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In the storm’s aftermath, what are we rebuilding?

“This is a song I wrote for my adopted hometown, Asbury Park. Over the past decade […] the town has had a renaissance and has come back. And if you go there in the summer now, the beaches are filled with people, and the boardwalk is lined with local businesses, and there’s all kinds of people there—rich people, poor people, brown people, black people, white people, all on the boardwalk at night. So it was painful to see it damaged[…]from the recent storm, and to see our Jersey Shore damaged, because the Jersey Shore has always been a special place—it’s been inclusive. [….] If you’re a retired policeman or a retired fireman, you can have a cottage by the sea in Point Pleasant or Manasquan or Lavallette. And that’s been a principal part of the characteristic of the Jersey shore. I’m sure there will be a lot of difficult conversations when the rebuilding comes around, but I pray that that characteristic remains […] it’s what makes it special.”

—Bruce Springsteen, 12/12/12 Benefit Concert for Sandy Relief (watch on YouTube)

Like many of you, I made sure to catch the amazing spectacle that was the Benefit Concert for Sandy Relief back on 12/12/12. What struck me most, amidst all the celebrity appearances and superhuman performances from 70-year-old rockers, was Bruce Springsteen’s introduction to his song “My City of Ruins.”

Like others, Bruce shared his heartbreak in seeing the Jersey Shore damaged by Hurricane Sandy. But he also raised an issue I’d yet to hear mentioned: the important choice that towns like Asbury Park face as they decide how to rebuild. Will the town and the rest of the Jersey Shore re-emerge as a place where people of various backgrounds are still welcome and can afford to live? Or (as Bruce implies), will rebuilding bring an exclusivity that causes the Shore’s unique qualities to be lost?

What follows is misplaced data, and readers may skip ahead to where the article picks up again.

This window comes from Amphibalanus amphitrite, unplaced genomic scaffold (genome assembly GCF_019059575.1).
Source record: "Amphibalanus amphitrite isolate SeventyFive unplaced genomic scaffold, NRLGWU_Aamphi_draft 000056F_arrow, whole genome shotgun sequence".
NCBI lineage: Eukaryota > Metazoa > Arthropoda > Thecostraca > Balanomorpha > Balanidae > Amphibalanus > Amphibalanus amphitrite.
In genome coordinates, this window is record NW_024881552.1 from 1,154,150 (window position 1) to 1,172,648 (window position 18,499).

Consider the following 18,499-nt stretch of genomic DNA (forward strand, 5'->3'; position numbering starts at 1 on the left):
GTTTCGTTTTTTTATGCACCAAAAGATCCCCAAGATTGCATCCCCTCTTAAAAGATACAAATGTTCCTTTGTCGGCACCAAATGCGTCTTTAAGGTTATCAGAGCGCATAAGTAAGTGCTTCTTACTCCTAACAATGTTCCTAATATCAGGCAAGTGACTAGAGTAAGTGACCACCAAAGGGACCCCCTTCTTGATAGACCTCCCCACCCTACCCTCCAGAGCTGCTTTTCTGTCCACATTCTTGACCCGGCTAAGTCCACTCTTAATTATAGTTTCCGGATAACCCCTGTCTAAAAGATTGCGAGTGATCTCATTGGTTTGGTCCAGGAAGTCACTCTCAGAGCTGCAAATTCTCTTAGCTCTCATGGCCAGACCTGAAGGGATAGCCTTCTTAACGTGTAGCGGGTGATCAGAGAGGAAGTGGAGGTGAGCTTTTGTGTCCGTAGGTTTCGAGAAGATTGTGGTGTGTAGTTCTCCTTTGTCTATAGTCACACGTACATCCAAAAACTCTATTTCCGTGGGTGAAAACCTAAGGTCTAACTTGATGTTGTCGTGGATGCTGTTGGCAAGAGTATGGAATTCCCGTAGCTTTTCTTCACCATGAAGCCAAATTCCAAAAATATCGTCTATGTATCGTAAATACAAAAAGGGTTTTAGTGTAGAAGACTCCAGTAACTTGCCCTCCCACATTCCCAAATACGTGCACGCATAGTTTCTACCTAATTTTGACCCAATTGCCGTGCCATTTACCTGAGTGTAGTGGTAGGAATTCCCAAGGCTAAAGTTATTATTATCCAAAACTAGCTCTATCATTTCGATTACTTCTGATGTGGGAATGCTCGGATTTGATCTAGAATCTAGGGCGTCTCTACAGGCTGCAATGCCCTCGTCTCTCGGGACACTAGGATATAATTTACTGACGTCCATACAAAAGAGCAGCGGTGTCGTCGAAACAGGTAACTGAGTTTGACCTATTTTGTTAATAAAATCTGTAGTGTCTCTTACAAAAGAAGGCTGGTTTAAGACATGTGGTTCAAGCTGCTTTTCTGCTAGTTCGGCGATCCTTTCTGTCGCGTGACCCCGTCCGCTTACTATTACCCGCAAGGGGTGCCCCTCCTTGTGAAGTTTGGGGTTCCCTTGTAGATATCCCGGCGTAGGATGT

This same question could be asked in communities across the country right now, as towns and cities emerge from a different type of storm. After one of the greatest housing market plunges in the past 120 years, the nation is starting to build homes again. Last October, there were more new housing starts than at any time since July 2008. Among those areas of renewed growth are newly popular urban neighborhoods that are being revitalized after decades of disinvestment. As many of our nation’s cities get back on their feet, they face a similar choice as the Jersey shore: will they transition from one form of economic segregation to another, or will they take advantage of this opportunity to create and preserve opportunities for rich and poor alike?

The Center for Housing Policy has written extensively about resources available to local towns and cities for fostering and preserving inclusivity. Our toolbox at is a good place to learn more. One tool that continues to show promise is inclusionary housing, which, when done well, extends housing opportunities to households of various income levels by bringing private developers into a partnership with local government to ensure that new housing developments include a share of below-market-rate homes. In the next two months, the Center will be putting out two new reports on inclusionary housing that revisit this policy’s potential to create inclusive communities in the post-recession era. We look forward to adding to the discussion that the Boss has so appropriately rekindled.

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